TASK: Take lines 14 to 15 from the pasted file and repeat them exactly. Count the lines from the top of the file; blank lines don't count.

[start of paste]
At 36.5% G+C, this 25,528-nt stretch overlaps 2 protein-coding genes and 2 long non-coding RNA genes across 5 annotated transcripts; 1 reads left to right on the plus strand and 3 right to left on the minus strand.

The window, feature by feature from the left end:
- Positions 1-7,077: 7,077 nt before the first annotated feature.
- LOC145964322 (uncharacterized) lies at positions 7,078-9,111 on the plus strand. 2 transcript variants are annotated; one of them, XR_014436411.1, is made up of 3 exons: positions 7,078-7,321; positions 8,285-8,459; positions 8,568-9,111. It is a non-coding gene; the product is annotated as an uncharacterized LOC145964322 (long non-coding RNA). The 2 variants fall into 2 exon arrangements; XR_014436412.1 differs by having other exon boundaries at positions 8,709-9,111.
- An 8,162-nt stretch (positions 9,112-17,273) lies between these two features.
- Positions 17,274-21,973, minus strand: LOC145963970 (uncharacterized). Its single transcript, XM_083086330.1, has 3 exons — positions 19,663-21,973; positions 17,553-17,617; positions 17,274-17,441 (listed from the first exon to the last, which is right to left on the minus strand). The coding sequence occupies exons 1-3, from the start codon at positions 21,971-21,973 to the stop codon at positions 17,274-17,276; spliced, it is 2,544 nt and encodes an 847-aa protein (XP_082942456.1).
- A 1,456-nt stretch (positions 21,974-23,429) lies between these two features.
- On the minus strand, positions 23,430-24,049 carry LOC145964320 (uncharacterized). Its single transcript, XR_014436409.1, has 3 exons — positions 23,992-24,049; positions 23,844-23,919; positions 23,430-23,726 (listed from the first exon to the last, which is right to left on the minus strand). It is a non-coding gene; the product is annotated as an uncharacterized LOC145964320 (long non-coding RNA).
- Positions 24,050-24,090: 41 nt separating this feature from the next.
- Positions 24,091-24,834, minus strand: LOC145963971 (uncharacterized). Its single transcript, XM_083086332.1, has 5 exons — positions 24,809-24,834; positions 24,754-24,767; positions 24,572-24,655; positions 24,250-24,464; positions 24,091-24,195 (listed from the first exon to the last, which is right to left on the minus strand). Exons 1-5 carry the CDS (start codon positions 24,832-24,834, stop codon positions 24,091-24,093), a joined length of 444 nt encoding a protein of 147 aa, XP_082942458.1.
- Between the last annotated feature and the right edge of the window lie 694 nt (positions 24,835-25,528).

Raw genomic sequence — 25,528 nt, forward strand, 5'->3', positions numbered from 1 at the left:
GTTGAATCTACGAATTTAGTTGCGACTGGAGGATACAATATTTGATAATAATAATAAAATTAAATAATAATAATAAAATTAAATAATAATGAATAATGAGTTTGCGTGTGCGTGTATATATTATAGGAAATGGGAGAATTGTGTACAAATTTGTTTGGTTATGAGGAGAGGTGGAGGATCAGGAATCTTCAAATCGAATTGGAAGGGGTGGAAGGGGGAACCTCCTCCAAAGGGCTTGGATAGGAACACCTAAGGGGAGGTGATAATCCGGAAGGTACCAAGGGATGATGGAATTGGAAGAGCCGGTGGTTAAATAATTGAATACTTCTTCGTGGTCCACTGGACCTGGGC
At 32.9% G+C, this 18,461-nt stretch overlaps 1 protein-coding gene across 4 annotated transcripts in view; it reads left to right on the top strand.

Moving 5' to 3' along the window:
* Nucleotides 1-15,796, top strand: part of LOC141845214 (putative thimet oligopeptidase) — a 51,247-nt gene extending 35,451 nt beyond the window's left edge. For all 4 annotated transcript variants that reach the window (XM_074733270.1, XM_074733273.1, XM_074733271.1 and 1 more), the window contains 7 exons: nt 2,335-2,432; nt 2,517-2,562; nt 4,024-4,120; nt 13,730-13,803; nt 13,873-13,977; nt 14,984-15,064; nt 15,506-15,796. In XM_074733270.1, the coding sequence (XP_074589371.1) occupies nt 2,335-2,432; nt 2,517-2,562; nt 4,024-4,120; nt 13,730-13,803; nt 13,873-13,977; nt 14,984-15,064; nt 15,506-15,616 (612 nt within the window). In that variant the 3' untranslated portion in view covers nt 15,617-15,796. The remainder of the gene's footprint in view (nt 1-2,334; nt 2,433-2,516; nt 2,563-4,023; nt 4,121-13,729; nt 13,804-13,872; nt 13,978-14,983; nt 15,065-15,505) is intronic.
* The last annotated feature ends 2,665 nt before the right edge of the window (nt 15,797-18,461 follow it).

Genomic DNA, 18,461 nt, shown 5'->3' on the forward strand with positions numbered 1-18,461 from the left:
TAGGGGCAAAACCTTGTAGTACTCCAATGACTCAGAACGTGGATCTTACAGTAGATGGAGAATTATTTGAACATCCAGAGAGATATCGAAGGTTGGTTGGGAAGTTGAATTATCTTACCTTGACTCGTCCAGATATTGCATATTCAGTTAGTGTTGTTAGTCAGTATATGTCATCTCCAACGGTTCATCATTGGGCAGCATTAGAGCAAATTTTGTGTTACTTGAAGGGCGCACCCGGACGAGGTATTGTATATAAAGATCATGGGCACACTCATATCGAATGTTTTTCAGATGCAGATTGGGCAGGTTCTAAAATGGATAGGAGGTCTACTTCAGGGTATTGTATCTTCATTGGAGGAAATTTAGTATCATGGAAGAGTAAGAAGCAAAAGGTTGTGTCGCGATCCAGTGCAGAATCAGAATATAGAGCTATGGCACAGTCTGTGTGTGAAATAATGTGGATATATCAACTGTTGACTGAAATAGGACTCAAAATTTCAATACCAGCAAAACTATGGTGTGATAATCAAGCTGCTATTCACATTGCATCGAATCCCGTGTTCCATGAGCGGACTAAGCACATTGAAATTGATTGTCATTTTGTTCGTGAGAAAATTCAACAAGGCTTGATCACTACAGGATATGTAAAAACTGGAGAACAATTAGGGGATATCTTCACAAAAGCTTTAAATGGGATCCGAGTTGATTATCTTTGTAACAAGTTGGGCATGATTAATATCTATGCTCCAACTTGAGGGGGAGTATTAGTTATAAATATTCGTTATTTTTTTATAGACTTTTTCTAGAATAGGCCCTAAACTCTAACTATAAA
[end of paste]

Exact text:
At 32.9% G+C, this 18,461-nt stretch overlaps 1 protein-coding gene across 4 annotated transcripts in view; it reads left to right on the top strand.

Moving 5' to 3' along the window: